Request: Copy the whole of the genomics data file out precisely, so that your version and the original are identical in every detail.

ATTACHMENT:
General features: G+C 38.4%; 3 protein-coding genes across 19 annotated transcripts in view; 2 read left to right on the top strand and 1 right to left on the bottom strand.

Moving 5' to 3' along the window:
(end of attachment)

General features: G+C 38.4%; 3 protein-coding genes across 19 annotated transcripts in view; 2 read left to right on the top strand and 1 right to left on the bottom strand.

Moving 5' to 3' along the window: